Sodium-ion battery, as an emerging battery technology beyond lithium-ion battery, has attracted great research interests recent years. Sodium-ion batteries have a similar configuration and electrochemical reaction processes with lithium-ion batteries. But the Na resources are much more abundant and cost-effective than Li resources, which makes sodium-ion batteries highly promising as next-generation energy storage devices, especially for large-scale energy storage. However, the practical application of Na-ion batteries is still not currently realized.
Finding suitable electrode materials, especially anode materials, is a very important task for the development of sodium-ion batteries. “The larger ionic size of Na+ than Li+results in a significantly different insertion reaction process. Hence the commercialized graphite anode for Li-ion battery cannot be used in Na-ion battery.” says Liqiang Mai, a professor at the State Key Laboratory of Advanced Technology for Materials Synthesis and Processing, Wuhan University of Technology (WUT).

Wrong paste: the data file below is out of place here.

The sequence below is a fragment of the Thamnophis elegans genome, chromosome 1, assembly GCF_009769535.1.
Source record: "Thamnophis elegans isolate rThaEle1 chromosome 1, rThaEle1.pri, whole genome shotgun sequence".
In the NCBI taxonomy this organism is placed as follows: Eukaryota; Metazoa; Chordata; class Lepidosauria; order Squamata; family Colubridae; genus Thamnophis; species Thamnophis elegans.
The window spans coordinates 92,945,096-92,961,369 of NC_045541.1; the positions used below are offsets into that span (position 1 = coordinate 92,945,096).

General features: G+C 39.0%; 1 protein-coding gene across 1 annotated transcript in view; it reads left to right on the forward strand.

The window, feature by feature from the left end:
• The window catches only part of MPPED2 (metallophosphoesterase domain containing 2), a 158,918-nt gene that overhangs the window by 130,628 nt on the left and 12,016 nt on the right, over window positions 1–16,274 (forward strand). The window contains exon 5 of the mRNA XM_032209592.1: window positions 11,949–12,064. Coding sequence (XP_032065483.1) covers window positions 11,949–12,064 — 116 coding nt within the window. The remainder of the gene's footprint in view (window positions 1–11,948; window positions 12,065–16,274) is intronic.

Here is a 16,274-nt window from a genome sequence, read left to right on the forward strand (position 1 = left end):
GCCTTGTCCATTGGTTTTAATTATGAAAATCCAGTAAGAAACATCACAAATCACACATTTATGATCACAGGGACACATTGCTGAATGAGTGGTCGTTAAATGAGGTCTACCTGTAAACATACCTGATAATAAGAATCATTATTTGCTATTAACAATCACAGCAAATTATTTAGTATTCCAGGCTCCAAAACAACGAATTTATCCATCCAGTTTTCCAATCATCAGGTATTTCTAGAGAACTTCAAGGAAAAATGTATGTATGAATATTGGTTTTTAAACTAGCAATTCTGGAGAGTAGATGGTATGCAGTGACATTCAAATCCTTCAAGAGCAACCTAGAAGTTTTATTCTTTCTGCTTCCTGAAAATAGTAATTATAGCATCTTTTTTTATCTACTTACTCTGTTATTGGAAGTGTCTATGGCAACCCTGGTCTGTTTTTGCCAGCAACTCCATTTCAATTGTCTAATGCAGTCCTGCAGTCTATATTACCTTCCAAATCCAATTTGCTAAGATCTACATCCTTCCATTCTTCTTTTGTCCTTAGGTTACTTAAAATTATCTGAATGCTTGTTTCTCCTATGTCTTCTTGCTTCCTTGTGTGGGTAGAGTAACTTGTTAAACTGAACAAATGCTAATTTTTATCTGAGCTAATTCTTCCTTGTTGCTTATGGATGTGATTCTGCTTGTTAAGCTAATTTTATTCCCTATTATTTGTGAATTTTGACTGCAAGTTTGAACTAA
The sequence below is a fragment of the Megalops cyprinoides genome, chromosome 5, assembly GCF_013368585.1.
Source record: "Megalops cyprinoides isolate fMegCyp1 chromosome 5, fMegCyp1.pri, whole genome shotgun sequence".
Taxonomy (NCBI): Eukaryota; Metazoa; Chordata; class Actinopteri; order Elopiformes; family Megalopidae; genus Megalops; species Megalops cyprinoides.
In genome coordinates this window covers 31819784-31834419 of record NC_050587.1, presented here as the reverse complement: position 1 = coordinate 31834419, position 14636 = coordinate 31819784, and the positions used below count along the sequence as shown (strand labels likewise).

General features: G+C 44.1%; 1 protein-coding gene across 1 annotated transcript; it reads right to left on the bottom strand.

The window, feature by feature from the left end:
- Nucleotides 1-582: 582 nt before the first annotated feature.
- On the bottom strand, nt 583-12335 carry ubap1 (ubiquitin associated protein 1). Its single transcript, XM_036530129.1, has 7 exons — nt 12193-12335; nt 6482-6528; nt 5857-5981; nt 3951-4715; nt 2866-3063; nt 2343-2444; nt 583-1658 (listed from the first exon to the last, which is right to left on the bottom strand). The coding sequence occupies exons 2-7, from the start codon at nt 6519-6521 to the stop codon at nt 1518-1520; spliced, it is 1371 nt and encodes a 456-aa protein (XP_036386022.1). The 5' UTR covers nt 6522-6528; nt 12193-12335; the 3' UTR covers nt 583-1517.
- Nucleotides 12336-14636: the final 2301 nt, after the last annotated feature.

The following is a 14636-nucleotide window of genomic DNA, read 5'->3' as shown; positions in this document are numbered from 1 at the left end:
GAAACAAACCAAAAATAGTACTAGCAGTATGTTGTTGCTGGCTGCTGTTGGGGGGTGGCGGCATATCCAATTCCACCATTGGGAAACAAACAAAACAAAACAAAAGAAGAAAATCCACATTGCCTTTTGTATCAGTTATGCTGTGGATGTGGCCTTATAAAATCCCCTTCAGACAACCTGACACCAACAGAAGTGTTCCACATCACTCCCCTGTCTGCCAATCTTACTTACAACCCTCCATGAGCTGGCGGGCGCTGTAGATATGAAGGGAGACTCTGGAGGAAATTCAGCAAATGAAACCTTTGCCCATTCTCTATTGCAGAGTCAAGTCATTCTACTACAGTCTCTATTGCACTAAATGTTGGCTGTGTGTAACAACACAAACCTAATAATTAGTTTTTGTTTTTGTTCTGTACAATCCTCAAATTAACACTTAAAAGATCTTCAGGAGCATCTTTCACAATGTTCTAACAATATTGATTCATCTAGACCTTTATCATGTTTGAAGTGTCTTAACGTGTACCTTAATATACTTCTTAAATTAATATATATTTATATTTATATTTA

In the past five years, large numbers of research works about Na-ion battery anodes have been reported. The previously reported anodes mainly include the following categories: hard carbon, Ti-based anodes, conversion reaction based anodes and alloying reaction based anodes. However, these anodes still face some challenges for commercialization.
For example, hard carbon is limited by a poor rate capability and safety issues; Ti-based anodes generally display low capacity due to limited intercalation sites; other anode materials based on conversion or alloying reactions can deliver high initial capacity, but the inevitable large volume change during the discharge/charge process is a serious issue.
In this case, finding new anode materials with intrinsically good electrochemical properties are still very important for the development of SIBs.
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